Fibromyalgia , Medical woes, expenses cloud family’s hope of merry Christmas

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Eight-year-old Benjamin and Abby, his 13-year-old sister, have had good Christmases in the past.

This year, that may not be the case.

Recent medical issues affecting them and their 51-year-old mother, Alice, has changed their lives. The financial strain that followed threatens just how merry Christmas will be in terms of gifts.

To be sure, there are items on the childrens’ wish list. Benjamin would like the Five Nights at Freddy’s video game and the stuffed toys associated with it, a Pittsburgh Steelers bedspread and Heelys — “Any color, size 3 and a half,” Benjamin said.

Besides having her two older sisters come to visit from the Midwest and spending time with the family, Abby simply would like a camera.

“I’m into photography,” Abby said. “When I grow up I want to be a photographer.”

However, inside their modest, three-bedroom, low-income apartment in a complex near the Annaville area, the greatest gifts the family has — or could receive — cannot be wrapped in paper or tied with a bow.

“You get up and you do what you have to do no matter how much pain you have in your heart or in your body,” said Alice, adding the family relies on love and its faith to endure this tough stretch. “We’re pretty happy people, you know. We don’t have a lot and our life is real different than what it used to be. … It’s a thing of the past. But we’ve learned there’s more value at home than there ever could be outside. So we’re OK with that.”

“It just came down to what you get is what you get. You don’t have to have a bad Christmas,” Benjamin said. “It’s a fun Christmas every day for me.”

Abby and Benjamin represent thousands of youngsters who will be helped by the Caller-Times Children’s Christmas Appeal. The names of those profiled are changed to protect the privacy of the families, who will be featured in the newspaper to Christmas Eve.

Since 1973, the Caller-Times has reported the plight of needy children during the holiday season. Every cent donated to the drive benefits the children because all overhead costs are borne by the Caller-Times, United Way of the Coastal Bend and participating agencies.

Participating agencies include the Boys & Girls Club of Alice, Duval County Christmas Committee, the Kleberg County Welfare Department, Nueces County Department of Social Services, the Odyssey After-School Enrichment Program in Rockport, Sinton for Youth Inc. and the Women’s Shelter of South Texas.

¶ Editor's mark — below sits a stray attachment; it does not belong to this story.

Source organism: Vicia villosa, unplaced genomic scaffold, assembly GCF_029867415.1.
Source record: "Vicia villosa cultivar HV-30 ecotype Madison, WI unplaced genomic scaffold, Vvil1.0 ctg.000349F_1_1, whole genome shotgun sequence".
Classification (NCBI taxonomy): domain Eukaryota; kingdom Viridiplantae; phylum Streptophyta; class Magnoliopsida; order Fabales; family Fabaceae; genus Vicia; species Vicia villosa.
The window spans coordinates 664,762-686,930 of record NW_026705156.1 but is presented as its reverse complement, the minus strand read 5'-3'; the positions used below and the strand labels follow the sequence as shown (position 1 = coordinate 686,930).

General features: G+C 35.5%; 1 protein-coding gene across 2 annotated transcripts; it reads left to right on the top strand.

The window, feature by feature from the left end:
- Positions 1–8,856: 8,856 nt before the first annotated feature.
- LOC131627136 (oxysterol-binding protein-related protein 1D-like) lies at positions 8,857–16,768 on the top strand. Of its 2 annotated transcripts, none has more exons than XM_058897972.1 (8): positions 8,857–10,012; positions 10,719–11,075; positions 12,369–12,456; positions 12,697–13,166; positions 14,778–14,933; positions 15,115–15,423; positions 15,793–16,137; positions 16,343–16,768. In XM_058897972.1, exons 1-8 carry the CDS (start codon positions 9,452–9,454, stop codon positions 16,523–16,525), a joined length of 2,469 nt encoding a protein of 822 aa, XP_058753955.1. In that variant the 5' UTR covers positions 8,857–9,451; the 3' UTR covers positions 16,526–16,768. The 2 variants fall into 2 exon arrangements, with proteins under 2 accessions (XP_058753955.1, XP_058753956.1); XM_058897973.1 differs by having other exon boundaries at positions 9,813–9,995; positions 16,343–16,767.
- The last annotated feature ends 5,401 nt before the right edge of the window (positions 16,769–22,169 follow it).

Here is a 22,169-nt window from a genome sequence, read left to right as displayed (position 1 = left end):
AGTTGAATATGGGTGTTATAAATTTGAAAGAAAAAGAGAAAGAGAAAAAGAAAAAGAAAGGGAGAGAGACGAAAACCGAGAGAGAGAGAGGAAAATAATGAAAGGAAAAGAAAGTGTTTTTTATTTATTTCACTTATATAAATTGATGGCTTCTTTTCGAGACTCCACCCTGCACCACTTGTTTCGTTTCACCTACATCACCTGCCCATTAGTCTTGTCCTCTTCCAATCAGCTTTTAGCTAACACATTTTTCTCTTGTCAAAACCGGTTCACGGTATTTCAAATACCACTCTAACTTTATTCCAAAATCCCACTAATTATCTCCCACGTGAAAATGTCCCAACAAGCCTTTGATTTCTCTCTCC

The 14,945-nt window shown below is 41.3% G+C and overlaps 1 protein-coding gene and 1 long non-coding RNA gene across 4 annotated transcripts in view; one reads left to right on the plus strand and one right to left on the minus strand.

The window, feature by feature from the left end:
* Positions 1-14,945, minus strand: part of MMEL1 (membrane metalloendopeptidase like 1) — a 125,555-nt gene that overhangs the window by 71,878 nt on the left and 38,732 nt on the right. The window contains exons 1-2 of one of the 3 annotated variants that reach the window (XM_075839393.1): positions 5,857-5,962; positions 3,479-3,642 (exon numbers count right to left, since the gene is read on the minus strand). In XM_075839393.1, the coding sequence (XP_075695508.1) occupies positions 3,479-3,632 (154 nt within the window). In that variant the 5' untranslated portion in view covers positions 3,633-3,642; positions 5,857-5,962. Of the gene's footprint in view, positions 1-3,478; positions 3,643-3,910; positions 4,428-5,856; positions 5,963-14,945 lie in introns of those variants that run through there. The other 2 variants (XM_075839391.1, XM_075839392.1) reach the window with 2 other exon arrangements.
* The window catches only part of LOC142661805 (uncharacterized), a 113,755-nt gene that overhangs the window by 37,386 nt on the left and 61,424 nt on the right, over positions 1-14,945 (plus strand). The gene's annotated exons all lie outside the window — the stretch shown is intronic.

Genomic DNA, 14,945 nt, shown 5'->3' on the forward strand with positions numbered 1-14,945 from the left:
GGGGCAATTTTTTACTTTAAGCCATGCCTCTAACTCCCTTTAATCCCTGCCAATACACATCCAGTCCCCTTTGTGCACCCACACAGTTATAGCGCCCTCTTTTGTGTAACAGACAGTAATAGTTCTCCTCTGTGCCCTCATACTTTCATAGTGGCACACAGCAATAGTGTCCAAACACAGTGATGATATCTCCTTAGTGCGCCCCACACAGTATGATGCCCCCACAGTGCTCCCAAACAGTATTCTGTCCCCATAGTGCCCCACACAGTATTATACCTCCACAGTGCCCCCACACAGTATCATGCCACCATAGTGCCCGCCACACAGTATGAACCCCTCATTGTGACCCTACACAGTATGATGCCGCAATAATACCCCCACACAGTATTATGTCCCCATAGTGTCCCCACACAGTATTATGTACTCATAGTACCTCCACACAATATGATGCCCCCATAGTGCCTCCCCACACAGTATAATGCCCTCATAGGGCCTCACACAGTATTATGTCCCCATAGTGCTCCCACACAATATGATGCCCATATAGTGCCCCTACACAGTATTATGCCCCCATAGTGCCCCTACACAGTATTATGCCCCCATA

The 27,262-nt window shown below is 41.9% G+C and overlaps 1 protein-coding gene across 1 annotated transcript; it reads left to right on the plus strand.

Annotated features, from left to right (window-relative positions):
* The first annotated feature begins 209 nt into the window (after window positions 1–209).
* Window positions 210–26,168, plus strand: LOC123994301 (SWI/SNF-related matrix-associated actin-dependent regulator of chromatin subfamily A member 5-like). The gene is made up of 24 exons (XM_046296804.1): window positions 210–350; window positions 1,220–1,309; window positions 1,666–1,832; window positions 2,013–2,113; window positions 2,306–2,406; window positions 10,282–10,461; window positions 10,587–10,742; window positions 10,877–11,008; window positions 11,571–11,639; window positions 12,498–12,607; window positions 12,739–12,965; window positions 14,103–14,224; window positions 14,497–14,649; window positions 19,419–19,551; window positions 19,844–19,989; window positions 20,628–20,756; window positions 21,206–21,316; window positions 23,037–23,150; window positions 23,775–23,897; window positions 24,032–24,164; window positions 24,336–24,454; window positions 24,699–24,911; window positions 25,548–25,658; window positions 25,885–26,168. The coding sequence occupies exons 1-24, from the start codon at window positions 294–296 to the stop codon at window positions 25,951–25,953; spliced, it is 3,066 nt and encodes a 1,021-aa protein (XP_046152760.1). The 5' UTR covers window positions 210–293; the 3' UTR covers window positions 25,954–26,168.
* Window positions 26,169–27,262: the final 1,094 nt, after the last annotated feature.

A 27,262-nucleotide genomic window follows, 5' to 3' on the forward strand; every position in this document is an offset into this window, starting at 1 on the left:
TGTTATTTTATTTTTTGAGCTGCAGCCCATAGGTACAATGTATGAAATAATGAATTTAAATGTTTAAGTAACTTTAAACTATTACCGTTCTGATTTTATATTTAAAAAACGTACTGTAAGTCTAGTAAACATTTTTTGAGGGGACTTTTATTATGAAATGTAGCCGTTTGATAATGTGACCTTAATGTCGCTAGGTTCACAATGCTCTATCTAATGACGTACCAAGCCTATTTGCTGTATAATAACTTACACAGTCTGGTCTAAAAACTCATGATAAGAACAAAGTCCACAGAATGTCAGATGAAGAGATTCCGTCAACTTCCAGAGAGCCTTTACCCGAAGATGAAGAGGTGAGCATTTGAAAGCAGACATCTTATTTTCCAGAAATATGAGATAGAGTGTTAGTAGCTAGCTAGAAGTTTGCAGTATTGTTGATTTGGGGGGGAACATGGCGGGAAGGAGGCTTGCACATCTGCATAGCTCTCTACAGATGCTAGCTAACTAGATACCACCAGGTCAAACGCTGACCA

A victim of domestic violence, Alice was forced to stop work as a nurse in 2013 because of her health. She suffers from lupus, fibromyalgia, rheumatoid arthritis and is having tests to evaluate liver abnormalities. She maneuvers with a walker. After 18 months of treatment, Abby is in remission from lymphoblastic leukemia, a type of cancer in which the bone marrow makes too many white blood cells. Benjamin has been diagnosed with bipolar disorder.

They are living on a minimal income from Abby’s child support and Benjamin’s dependent benefits. Benjamin’s father, Orville, had been assisting but now is on a fixed income after being diagnosed with stage 4 cancer.

“I try and do everything as possible for my mom because she’s having a hard time trying to get around,” Abby said, sobbing gently. “So if she’s trying to go somewhere, like the dining room or living room, I try to move everything out of the way for her.”

A donated, oversized L-shaped sofa is the dominant feature inside their cramped apartment. There are neat, but old stockings hanging from a shelf. A Christmas music box softly plays in a nearby bedroom, trying to spread good tidings amid trying times.

“You can look around. This stuff is what we’ve had for years. We take good care of it,” said Alice, who said she donated to the Christmas Appeal in better times. “But what is important to us is how much we love and how much we can give. It’s not about taking. We have never been that way. We’ve been very giving people all our lives. I believe that even when you have nothing you still have a lot to give.

“Where people may look at us and say that we’re poor, we’re very rich,” she said. “We’re rich in love, rich in life, and we’ve been blessed.”

Source:caller.com

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